The weight of the evidence shows that the Veteran does not have a current diagnosis of PTSD.  The Court has held that Congress specifically limited entitlement to service connected benefits to cases where there is a current disability.  “In the absence of proof of a present disability, there can be no valid claim.” Brammer v. Derwinski, 3 Vet. App. 223, 225 (1992).  Without competent evidence of a diagnosed disability, service connection for the disorder cannot be awarded.  See Brammer, supra; Shedden v. Principi, 381 F.3d 1163, 1167 (Fed. Cir. 2004) (holding that service connection requires a showing of current disability); see also Gilpin v. West, 155 F.3d 1353 (Fed. Cir. 1998) (holding that a grant of service connection requires that there be a showing of disability at the time of the claim, as opposed to sometime in the distant past). 
The preponderance of the evidence establishes that the Veteran does not have a current diagnosis of PTSD.  Accordingly, on this record, service connection for PTSD is not warranted.  As the preponderance of the evidence is against the claim, the benefit of the doubt doctrine is not for application.  Gilbert, 1 Vet. App. 49.  The appeal is denied.
The record shows that the Veteran has a diagnosis of anti-social personality disorder.  See the October 2015 VA examination report.  An October 1974 service mental health consult shows a provisional impression of aggressive/depressive personality disorder; after mental status exam, the impression was explosive personality disorder.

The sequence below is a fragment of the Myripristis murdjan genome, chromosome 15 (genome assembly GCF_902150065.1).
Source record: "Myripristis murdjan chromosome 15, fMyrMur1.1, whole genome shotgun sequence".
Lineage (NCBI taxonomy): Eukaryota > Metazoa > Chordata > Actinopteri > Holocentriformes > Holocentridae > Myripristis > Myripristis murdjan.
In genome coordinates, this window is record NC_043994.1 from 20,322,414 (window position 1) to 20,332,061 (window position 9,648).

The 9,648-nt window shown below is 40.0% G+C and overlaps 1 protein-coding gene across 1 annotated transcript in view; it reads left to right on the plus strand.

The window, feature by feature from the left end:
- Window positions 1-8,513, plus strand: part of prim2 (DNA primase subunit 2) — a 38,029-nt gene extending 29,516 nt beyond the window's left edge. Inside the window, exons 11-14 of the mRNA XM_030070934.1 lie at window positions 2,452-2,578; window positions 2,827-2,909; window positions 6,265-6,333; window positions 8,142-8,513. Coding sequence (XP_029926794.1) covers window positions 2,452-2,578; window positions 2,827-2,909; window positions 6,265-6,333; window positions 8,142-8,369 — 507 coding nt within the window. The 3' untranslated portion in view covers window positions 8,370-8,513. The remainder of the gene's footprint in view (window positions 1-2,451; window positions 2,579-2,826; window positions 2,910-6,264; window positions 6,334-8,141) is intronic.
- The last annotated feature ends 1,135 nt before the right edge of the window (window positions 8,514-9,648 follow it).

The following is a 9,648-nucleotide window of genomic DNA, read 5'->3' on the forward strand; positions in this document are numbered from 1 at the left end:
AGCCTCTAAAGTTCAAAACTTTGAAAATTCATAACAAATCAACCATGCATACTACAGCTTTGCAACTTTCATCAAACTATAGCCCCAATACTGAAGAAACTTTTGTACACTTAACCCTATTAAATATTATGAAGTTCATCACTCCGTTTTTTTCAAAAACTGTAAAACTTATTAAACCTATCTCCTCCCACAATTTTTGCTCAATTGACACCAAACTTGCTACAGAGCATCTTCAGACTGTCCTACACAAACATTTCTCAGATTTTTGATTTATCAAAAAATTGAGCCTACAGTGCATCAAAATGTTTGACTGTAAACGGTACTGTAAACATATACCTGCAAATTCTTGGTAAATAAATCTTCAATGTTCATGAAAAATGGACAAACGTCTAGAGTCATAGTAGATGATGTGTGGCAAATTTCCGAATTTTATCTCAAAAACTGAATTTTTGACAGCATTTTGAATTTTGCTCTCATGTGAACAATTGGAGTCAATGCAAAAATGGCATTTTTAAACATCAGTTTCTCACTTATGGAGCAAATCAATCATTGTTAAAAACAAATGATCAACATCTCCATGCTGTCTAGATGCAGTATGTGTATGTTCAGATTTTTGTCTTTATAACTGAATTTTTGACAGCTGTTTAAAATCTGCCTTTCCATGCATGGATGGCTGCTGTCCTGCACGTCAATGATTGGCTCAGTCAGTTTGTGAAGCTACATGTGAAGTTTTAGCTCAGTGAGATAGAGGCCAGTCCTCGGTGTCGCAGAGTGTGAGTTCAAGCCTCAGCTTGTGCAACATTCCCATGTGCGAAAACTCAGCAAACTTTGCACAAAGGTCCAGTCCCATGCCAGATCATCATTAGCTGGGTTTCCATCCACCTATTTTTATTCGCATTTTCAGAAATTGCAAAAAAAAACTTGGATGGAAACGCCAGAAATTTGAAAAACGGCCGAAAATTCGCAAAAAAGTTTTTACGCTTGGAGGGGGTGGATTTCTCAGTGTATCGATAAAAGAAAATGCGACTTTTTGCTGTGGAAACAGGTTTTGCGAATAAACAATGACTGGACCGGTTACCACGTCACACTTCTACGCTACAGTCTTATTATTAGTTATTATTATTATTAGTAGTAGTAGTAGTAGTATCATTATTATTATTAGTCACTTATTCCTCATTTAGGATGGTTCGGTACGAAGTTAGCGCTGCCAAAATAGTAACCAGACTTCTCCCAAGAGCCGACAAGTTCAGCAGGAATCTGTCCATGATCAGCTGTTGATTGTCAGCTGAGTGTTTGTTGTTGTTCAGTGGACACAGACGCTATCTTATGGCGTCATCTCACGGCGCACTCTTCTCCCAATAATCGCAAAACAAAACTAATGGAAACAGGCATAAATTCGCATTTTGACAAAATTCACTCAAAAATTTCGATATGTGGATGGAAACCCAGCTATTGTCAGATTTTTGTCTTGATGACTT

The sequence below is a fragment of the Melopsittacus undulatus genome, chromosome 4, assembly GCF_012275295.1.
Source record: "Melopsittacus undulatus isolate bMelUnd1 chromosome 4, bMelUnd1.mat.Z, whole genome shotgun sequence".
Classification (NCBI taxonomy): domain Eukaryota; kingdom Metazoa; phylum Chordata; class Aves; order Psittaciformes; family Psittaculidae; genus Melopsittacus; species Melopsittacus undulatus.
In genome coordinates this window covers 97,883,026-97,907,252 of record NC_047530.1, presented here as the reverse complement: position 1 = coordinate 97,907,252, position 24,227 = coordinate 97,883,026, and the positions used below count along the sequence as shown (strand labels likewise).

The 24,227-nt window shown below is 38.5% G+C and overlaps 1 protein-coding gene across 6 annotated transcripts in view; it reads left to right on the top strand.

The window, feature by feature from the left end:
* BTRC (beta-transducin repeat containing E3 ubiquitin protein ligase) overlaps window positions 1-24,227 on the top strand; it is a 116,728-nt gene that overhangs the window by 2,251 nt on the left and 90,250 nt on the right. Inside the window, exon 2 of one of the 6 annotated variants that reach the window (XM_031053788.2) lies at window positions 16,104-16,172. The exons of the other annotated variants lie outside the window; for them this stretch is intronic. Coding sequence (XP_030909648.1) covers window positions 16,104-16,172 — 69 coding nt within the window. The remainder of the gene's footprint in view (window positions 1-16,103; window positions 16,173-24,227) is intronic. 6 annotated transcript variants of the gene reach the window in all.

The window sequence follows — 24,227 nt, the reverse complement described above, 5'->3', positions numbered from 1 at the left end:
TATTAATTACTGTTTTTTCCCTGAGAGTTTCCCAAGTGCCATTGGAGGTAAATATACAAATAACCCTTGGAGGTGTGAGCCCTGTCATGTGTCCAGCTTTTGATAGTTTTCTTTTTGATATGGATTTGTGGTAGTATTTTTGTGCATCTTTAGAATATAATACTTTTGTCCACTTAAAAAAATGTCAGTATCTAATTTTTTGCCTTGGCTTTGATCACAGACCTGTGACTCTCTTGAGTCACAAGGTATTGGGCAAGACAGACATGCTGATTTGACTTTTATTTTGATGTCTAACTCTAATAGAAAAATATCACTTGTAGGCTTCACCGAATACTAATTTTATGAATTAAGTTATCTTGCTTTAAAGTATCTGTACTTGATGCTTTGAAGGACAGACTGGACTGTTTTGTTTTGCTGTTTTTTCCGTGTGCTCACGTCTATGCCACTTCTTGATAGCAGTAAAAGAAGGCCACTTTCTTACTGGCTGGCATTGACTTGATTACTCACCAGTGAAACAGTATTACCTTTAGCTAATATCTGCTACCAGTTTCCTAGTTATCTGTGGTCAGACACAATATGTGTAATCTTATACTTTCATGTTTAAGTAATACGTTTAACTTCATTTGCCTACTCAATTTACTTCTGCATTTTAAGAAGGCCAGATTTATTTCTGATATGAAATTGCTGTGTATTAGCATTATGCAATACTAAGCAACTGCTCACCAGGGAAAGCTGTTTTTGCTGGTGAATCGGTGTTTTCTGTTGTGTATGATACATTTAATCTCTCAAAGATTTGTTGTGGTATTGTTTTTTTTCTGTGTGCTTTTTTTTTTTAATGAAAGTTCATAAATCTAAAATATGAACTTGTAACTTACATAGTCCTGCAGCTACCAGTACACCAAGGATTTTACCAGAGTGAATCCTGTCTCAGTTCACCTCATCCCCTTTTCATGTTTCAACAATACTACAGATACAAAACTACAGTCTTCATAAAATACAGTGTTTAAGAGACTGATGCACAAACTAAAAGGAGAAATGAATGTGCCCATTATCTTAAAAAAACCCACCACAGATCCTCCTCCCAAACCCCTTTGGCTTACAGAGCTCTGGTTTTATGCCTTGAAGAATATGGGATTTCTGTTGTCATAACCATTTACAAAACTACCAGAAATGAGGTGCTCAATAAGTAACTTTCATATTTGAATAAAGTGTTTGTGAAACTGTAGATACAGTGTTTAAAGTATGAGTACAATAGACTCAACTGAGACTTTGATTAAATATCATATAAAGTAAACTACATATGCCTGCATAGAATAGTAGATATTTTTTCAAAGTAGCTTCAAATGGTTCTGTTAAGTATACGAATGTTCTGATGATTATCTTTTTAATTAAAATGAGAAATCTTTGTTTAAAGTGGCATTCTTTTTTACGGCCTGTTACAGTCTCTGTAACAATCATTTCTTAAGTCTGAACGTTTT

For purposes of Veterans’ benefits, personality disorders are considered congenital or developmental defects and are therefore not considered “diseases or injuries” under the applicable legislation.  38 C.F.R. § 4.9 (2018).  As such, personality disorders do not constitute a disability for VA compensation purposes.  38 C.F.R. §§ 3.303, 4.9, 4.127 (2018); see also Winn v. Brown, 8 Vet. App. 510, 516 (1996).  Service connection is, however, warranted only if there is evidence of additional disability due to aggravation during service of the congenital defect by superimposed disease or injury.  See VAOPGCPREC 82-90; Monroe v. Brown, 4 Vet. App. 513, 514-15 (1993); Carpenter v. Brown, 8 Vet. App. 240, 245 (1995); VAOPGCPREC 67-90; and VAOPGCPREC 11-99.
Upon review of the evidence of record, the Board finds that service connection for a personality disorder is precluded as a matter of law.  Sabonis v. Brown, 6 Vet. App. 426, 430 (1994).